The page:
Substitute Teacher Resume Sample
Substitute Teacher Resumes
Jillian, Senior Resume Writer
For me, this is the heart of the resume writing process – we aren’t just putting facts and figures, phrases and sentences, timelines and contact info together in a document! We are telling a story in such a way as to capture someone’s attention. We want to tell a story that is interesting, clear, descriptive, as well as comprehensive with all of the necessary facts and figures.
Substitute teacher resume core streams
The core information streams for a substitute teacher or special education teacher resume are:
- Statutory information – Statutory information is the essential information regarding licensing, certifications, and areas of expertise. This information is mandatory. Some areas of specialized teaching also require statutory documentation. Make sure you include all required documentation when composing your resume.
- Qualifications and experience – This information is critical in choosing job candidates. Schools need to see proof of abilities, experience, and a good knowledge base in the subject(s) to be taught. The qualification standards should be set out in standard academic notation.
When writing your resume, systematically address the following issues in the appropriate parts of your resume:
Your career aspirations, “why you want the job”, which explains how your job application fits your career path.
This part of your resume needs to be extremely clearly defined, matching employer needs and showing superior levels of expertise, productivity, and experience.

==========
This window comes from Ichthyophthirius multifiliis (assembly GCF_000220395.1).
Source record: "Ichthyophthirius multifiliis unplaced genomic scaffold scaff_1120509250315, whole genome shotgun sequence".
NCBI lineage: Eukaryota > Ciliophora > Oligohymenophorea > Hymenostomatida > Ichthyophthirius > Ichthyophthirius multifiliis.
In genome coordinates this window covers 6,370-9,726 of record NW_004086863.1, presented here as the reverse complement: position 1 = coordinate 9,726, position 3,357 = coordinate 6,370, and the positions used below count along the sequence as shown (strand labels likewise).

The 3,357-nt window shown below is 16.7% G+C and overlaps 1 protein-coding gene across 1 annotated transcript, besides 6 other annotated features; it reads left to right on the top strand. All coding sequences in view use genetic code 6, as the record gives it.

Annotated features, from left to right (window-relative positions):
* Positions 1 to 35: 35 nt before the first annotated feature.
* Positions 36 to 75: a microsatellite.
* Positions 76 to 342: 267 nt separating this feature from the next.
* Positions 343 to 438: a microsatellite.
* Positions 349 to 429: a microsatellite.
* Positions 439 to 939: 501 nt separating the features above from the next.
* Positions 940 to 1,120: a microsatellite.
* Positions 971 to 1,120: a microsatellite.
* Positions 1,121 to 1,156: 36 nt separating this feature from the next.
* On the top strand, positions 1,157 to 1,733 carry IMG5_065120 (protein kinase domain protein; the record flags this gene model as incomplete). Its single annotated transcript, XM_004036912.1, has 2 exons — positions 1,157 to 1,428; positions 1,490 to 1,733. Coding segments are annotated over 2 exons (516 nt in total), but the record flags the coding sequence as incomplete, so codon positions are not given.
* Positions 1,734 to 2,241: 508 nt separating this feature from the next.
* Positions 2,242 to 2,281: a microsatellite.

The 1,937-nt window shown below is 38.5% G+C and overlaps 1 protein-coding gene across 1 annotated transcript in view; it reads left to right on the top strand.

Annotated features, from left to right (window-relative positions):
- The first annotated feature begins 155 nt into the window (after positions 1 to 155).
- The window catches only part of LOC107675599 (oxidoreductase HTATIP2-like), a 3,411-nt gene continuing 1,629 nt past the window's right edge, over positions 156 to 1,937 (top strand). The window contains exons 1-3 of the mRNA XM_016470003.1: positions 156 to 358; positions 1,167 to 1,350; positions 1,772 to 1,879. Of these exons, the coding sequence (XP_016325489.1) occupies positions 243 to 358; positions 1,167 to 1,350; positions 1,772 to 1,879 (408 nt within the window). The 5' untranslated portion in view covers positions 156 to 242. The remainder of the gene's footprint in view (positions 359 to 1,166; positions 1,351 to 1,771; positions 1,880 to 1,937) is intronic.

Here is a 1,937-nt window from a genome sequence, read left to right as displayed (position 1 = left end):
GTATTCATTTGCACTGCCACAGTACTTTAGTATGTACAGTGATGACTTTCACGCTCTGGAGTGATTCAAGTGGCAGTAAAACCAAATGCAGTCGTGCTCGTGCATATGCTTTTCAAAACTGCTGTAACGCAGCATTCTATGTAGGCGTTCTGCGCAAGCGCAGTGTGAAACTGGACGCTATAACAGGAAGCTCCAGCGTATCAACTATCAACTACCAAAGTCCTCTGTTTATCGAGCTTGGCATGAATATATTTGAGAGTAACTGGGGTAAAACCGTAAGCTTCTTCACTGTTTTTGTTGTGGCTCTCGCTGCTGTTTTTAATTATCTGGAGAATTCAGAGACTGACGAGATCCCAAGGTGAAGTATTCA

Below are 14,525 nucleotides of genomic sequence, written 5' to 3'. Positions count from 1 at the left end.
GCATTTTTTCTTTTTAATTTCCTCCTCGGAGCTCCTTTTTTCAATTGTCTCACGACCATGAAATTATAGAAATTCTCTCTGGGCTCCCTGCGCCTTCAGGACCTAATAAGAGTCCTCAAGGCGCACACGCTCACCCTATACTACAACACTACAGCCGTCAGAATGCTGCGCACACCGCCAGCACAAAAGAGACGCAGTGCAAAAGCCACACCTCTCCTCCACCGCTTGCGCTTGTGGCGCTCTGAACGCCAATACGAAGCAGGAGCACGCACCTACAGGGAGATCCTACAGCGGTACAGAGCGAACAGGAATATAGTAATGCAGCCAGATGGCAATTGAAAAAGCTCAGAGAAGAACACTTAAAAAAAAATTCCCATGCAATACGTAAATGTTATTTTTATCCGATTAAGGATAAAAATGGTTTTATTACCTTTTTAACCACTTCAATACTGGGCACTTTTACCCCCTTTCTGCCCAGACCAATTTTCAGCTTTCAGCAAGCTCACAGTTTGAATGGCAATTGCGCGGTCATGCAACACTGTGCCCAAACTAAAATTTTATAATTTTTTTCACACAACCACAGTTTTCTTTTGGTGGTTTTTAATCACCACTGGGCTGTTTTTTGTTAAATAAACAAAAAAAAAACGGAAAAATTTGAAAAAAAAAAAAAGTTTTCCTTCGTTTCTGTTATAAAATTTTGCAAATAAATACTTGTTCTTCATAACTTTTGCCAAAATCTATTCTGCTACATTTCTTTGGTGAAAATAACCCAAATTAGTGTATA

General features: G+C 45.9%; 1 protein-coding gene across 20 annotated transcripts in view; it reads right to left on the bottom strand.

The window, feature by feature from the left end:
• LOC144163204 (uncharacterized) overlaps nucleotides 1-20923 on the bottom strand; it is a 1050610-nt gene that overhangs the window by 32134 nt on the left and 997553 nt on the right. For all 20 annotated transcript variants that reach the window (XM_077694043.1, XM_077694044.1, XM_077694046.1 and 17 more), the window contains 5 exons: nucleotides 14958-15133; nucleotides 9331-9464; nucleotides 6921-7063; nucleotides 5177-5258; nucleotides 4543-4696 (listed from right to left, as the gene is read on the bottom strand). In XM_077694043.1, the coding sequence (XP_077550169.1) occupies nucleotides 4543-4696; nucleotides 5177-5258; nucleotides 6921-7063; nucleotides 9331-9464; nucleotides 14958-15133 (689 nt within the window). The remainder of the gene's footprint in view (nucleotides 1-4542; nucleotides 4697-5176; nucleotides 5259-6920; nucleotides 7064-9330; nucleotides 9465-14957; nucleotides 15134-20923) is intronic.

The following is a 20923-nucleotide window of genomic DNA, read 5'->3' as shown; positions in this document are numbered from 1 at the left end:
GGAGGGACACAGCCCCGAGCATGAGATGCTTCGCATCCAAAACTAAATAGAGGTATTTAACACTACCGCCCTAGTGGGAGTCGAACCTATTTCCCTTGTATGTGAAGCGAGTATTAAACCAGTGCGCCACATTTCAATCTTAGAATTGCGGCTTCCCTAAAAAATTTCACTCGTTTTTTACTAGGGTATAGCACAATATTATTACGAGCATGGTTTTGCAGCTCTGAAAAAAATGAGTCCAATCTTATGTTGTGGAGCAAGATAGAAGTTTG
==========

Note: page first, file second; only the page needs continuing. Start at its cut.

Be sure to show appropriate licenses, certifications, qualifications and other credentials, preferably in list form.
Use examples from your work history which are clearly relevant to the job requirements. Cite specific systems work, for example, to show your skills and experience.
The best resume format is a functional resume format, structured as follows:
- Title section – Your name, phone number, email, and address.
- Personal summary/ objective – This section, describes your career and your work.
- Skills – This is a very important section. This is the section which shows your transferable skills and areas of expertise. Make sure your skills are a good match for the essential job requirements, and be sure that your skills are consistent and relevant to the job’s needs.
- Qualifications, license, certifications – Be sure to list all required documentation. Your application may be rejected if this information isn’t provided.
- Employment history – You should make sure that your resume is written to show appropriate levels of experience in all aspects of the jobs for which you apply. Edit your resume accordingly.
Resume writing tips
The functional resume format is very easy to work with, and helpful when you’re targeting the requirements of different jobs. To write a standout resume, you need to focus on the two core streams of information.
- Your skills – Use the skills section to show your superior skills and knowledge, proving you have the credentials for the job. Performance indicators and achievements are highly effective as competitive elements in your resume.
- Experience – The bottom line for schools is getting the people who can do the jobs. Use your resume to deliver clear information regarding your levels of experience and practical knowledge.
If you’re looking for more information about substitute teacher careers, or want reference information for your substitute teaching career, the Bureau of Labor Statistics has exactly what you want. This link is a search page of their articles on substitute teaching with a lot of useful information and references: http://data.bls.gov/search/query/results?cx=013738036195919377644%3A6ih0hfrgl50&q=substitute+teachers
There are no projections for anticipated growth in Substitute Teacher positions in the future, but the number of high school teaching positions is expected to grow by 6% in the period 2012 -2022. Substitute teaching position increases will be proportionate to this figure.